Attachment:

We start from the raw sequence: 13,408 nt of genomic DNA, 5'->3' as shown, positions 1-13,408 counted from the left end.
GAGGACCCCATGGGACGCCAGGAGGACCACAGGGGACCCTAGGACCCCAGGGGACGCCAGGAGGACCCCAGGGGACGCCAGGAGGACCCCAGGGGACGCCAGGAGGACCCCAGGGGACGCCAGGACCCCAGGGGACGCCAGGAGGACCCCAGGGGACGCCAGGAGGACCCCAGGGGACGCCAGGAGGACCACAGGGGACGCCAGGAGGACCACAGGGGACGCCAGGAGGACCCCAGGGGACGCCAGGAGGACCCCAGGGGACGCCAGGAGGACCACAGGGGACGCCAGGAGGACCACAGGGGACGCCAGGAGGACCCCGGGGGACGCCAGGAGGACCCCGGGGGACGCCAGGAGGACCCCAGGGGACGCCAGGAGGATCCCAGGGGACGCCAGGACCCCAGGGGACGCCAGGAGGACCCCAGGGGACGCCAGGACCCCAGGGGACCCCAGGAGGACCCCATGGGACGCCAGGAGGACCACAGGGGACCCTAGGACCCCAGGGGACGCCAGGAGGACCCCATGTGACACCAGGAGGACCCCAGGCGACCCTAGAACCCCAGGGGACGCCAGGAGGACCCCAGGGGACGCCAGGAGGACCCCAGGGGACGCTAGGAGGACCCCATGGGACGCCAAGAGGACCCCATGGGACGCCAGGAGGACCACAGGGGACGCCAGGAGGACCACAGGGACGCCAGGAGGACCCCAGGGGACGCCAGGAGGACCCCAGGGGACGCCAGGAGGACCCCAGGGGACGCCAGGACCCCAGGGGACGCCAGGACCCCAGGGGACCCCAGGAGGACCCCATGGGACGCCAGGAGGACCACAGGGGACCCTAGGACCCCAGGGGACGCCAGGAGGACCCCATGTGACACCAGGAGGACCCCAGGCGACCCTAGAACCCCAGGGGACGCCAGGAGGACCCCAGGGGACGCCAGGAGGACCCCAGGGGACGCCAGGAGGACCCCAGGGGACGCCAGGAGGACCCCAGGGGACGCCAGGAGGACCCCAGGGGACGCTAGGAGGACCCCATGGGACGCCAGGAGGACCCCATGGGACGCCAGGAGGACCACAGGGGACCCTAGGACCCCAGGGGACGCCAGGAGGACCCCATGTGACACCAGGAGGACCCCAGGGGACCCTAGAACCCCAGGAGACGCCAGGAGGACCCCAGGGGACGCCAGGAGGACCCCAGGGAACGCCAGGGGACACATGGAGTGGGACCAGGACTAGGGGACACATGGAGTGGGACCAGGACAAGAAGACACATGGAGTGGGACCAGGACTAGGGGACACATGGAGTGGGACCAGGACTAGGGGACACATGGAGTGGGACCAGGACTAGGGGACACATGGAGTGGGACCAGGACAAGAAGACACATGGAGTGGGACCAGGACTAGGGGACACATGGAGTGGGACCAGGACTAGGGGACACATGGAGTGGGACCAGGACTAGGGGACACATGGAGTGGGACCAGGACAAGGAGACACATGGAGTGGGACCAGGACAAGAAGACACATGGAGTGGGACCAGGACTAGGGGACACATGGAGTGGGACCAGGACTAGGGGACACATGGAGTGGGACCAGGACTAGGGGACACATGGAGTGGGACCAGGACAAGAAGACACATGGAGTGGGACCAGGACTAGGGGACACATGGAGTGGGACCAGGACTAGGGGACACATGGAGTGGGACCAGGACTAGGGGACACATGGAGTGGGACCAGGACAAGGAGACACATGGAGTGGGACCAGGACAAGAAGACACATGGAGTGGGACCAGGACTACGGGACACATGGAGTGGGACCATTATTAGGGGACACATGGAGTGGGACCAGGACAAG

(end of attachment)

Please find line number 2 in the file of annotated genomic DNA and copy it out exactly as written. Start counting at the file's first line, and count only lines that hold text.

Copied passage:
GAGGACCCCATGGGACGCCAGGAGGACCACAGGGGACCCTAGGACCCCAGGGGACGCCAGGAGGACCCCAGGGGACGCCAGGAGGACCCCAGGGGACGCCAGGAGGACCCCAGGGGACGCCAGGACCCCAGGGGACGCCAGGAGGACCCCAGGGGACGCCAGGAGGACCCCAGGGGACGCCAGGAGGACCACAGGGGACGCCAGGAGGACCACAGGGGACGCCAGGAGGACCCCAGGGGACGCCAGGAGGACCCCAGGGGACGCCAGGAGGACCACAGGGGACGCCAGGAGGACCACAGGGGACGCCAGGAGGACCCCGGGGGACGCCAGGAGGACCCCGGGGGACGCCAGGAGGACCCCAGGGGACGCCAGGAGGATCCCAGGGGACGCCAGGACCCCAGGGGACGCCAGGAGGACCCCAGGGGACGCCAGGACCCCAGGGGACCCCAGGAGGACCCCATGGGACGCCAGGAGGACCACAGGGGACCCTAGGACCCCAGGGGACGCCAGGAGGACCCCATGTGACACCAGGAGGACCCCAGGCGACCCTAGAACCCCAGGGGACGCCAGGAGGACCCCAGGGGACGCCAGGAGGACCCCAGGGGACGCTAGGAGGACCCCATGGGACGCCAAGAGGACCCCATGGGACGCCAGGAGGACCACAGGGGACGCCAGGAGGACCACAGGGACGCCAGGAGGACCCCAGGGGACGCCAGGAGGACCCCAGGGGACGCCAGGAGGACCCCAGGGGACGCCAGGACCCCAGGGGACGCCAGGACCCCAGGGGACCCCAGGAGGACCCCATGGGACGCCAGGAGGACCACAGGGGACCCTAGGACCCCAGGGGACGCCAGGAGGACCCCATGTGACACCAGGAGGACCCCAGGCGACCCTAGAACCCCAGGGGACGCCAGGAGGACCCCAGGGGACGCCAGGAGGACCCCAGGGGACGCCAGGAGGACCCCAGGGGACGCCAGGAGGACCCCAGGGGACGCCAGGAGGACCCCAGGGGACGCTAGGAGGACCCCATGGGACGCCAGGAGGACCCCATGGGACGCCAGGAGGACCACAGGGGACCCTAGGACCCCAGGGGACGCCAGGAGGACCCCATGTGACACCAGGAGGACCCCAGGGGACCCTAGAACCCCAGGAGACGCCAGGAGGACCCCAGGGGACGCCAGGAGGACCCCAGGGAACGCCAGGGGACACATGGAGTGGGACCAGGACTAGGGGACACATGGAGTGGGACCAGGACAAGAAGACACATGGAGTGGGACCAGGACTAGGGGACACATGGAGTGGGACCAGGACTAGGGGACACATGGAGTGGGACCAGGACTAGGGGACACATGGAGTGGGACCAGGACAAGAAGACACATGGAGTGGGACCAGGACTAGGGGACACATGGAGTGGGACCAGGACTAGGGGACACATGGAGTGGGACCAGGACTAGGGGACACATGGAGTGGGACCAGGACAAGGAGACACATGGAGTGGGACCAGGACAAGAAGACACATGGAGTGGGACCAGGACTAGGGGACACATGGAGTGGGACCAGGACTAGGGGACACATGGAGTGGGACCAGGACTAGGGGACACATGGAGTGGGACCAGGACAAGAAGACACATGGAGTGGGACCAGGACTAGGGGACACATGGAGTGGGACCAGGACTAGGGGACACATGGAGTGGGACCAGGACTAGGGGACACATGGAGTGGGACCAGGACAAGGAGACACATGGAGTGGGACCAGGACAAGAAGACACATGGAGTGGGACCAGGACTACGGGACACATGGAGTGGGACCATTATTAGGGGACACATGGAGTGGGACCAGGACAAG